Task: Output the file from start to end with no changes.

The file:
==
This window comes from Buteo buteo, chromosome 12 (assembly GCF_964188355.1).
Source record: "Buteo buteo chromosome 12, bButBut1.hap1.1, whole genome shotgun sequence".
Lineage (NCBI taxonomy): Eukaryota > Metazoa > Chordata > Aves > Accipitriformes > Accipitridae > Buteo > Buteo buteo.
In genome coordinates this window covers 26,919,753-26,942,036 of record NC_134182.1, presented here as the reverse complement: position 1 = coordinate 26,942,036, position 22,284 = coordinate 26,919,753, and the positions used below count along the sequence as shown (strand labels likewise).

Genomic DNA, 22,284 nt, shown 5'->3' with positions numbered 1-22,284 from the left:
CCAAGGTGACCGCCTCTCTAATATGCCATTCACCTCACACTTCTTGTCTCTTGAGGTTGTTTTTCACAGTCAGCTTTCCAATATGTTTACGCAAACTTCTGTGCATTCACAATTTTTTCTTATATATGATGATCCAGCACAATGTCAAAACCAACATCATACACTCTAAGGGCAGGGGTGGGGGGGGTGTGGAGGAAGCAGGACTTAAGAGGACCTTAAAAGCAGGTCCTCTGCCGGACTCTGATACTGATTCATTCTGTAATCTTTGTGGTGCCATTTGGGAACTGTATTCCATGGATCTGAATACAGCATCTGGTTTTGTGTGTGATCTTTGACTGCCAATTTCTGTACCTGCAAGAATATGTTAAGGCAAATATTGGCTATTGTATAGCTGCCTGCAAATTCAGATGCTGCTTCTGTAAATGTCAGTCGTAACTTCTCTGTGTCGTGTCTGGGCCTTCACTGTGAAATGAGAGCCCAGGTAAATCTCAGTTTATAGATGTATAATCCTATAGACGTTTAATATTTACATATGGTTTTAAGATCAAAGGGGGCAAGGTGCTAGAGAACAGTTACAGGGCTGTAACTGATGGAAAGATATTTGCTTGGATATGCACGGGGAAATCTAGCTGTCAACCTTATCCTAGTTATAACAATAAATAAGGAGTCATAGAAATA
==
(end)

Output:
This window comes from Buteo buteo, chromosome 12 (assembly GCF_964188355.1).
Source record: "Buteo buteo chromosome 12, bButBut1.hap1.1, whole genome shotgun sequence".
Lineage (NCBI taxonomy): Eukaryota > Metazoa > Chordata > Aves > Accipitriformes > Accipitridae > Buteo > Buteo buteo.
In genome coordinates this window covers 26,919,753-26,942,036 of record NC_134182.1, presented here as the reverse complement: position 1 = coordinate 26,942,036, position 22,284 = coordinate 26,919,753, and the positions used below count along the sequence as shown (strand labels likewise).

Genomic DNA, 22,284 nt, shown 5'->3' with positions numbered 1-22,284 from the left:
CCAAGGTGACCGCCTCTCTAATATGCCATTCACCTCACACTTCTTGTCTCTTGAGGTTGTTTTTCACAGTCAGCTTTCCAATATGTTTACGCAAACTTCTGTGCATTCACAATTTTTTCTTATATATGATGATCCAGCACAATGTCAAAACCAACATCATACACTCTAAGGGCAGGGGTGGGGGGGGTGTGGAGGAAGCAGGACTTAAGAGGACCTTAAAAGCAGGTCCTCTGCCGGACTCTGATACTGATTCATTCTGTAATCTTTGTGGTGCCATTTGGGAACTGTATTCCATGGATCTGAATACAGCATCTGGTTTTGTGTGTGATCTTTGACTGCCAATTTCTGTACCTGCAAGAATATGTTAAGGCAAATATTGGCTATTGTATAGCTGCCTGCAAATTCAGATGCTGCTTCTGTAAATGTCAGTCGTAACTTCTCTGTGTCGTGTCTGGGCCTTCACTGTGAAATGAGAGCCCAGGTAAATCTCAGTTTATAGATGTATAATCCTATAGACGTTTAATATTTACATATGGTTTTAAGATCAAAGGGGGCAAGGTGCTAGAGAACAGTTACAGGGCTGTAACTGATGGAAAGATATTTGCTTGGATATGCACGGGGAAATCTAGCTGTCAACCTTATCCTAGTTATAACAATAAATAAGGAGTCATAGAAATA